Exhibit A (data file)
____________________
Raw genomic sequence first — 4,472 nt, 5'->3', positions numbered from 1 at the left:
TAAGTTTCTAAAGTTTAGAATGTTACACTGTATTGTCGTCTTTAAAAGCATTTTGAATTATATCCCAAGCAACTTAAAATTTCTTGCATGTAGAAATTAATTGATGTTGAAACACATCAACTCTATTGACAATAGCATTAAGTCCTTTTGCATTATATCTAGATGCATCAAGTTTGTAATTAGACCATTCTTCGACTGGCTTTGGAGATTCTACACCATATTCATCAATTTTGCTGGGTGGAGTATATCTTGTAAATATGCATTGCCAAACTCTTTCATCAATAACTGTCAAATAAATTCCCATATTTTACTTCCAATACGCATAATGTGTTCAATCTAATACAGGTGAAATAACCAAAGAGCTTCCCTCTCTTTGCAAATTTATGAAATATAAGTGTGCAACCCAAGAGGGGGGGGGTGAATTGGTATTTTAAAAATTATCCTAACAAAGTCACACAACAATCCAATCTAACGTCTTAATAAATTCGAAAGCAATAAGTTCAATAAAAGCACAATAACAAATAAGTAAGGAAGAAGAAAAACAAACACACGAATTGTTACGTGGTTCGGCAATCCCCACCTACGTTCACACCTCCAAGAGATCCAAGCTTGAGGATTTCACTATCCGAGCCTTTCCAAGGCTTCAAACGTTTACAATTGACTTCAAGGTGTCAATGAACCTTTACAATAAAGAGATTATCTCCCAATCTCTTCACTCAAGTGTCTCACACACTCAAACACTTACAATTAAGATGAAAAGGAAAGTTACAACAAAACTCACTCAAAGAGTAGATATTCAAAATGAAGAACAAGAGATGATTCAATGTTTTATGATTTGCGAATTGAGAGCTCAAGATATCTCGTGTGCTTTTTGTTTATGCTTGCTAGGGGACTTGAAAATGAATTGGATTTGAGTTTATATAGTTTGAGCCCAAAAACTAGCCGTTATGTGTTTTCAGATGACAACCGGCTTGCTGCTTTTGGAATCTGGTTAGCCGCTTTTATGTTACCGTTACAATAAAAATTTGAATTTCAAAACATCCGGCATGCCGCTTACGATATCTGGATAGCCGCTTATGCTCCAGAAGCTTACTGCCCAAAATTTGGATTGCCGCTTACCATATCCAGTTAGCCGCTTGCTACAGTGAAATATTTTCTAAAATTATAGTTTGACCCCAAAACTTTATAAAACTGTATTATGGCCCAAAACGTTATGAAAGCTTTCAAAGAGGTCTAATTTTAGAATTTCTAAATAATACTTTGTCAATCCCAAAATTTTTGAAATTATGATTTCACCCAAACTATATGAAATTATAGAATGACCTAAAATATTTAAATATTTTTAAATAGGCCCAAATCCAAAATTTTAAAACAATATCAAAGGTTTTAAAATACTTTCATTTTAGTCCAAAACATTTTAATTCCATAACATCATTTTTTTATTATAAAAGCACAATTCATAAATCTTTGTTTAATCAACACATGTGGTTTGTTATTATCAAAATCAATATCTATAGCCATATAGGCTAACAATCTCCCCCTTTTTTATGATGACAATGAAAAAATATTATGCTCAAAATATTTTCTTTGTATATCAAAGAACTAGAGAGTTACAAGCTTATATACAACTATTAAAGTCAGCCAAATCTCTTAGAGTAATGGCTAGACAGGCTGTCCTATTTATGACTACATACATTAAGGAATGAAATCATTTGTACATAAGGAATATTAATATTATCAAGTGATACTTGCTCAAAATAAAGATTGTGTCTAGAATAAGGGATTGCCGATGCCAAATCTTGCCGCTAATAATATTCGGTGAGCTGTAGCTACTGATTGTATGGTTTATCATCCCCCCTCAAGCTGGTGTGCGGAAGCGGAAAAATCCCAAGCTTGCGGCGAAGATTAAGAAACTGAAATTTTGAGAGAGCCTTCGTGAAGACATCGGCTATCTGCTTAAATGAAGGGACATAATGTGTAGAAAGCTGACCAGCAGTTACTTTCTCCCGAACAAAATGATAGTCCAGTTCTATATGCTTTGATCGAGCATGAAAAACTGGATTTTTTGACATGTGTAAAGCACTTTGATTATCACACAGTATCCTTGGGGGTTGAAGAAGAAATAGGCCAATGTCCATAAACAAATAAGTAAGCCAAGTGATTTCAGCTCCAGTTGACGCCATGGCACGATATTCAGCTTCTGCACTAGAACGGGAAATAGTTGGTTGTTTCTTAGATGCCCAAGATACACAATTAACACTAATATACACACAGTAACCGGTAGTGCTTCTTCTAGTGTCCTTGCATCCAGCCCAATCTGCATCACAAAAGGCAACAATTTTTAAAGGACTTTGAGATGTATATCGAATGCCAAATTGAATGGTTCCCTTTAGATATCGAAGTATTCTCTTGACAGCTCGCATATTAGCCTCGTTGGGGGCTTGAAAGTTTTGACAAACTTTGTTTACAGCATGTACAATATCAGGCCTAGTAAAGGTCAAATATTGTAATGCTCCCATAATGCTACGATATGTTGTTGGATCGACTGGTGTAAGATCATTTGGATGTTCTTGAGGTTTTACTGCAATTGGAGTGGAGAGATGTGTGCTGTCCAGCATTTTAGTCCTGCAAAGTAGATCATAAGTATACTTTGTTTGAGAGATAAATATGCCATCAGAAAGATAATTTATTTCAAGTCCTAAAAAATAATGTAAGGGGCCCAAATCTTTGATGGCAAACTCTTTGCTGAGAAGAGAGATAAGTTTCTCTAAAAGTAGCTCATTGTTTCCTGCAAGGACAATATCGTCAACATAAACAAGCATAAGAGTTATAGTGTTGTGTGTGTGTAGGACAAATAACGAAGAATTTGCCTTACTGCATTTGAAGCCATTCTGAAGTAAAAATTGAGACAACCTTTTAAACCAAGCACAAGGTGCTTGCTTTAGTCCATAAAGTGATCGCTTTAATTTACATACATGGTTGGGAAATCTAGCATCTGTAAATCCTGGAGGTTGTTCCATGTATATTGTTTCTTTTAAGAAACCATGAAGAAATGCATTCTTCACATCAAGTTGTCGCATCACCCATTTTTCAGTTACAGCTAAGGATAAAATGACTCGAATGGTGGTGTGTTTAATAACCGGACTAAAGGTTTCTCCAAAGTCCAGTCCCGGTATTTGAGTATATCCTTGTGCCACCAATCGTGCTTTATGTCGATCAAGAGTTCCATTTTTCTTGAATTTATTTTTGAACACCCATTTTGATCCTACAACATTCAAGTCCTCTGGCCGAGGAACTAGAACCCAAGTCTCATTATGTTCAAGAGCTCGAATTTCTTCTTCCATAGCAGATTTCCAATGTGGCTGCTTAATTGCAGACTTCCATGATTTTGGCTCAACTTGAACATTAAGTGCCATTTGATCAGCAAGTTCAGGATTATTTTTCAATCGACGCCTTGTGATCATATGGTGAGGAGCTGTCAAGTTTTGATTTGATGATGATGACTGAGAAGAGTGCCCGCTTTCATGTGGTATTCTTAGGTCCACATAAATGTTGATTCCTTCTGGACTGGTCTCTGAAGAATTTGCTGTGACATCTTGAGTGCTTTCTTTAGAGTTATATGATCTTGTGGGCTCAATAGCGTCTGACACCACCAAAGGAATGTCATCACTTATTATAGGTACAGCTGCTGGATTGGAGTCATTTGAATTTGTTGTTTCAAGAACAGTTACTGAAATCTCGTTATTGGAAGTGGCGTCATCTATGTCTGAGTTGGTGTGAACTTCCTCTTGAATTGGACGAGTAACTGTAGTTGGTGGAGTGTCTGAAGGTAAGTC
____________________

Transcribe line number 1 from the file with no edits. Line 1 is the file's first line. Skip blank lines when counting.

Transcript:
Raw genomic sequence first — 4,472 nt, 5'->3', positions numbered from 1 at the left: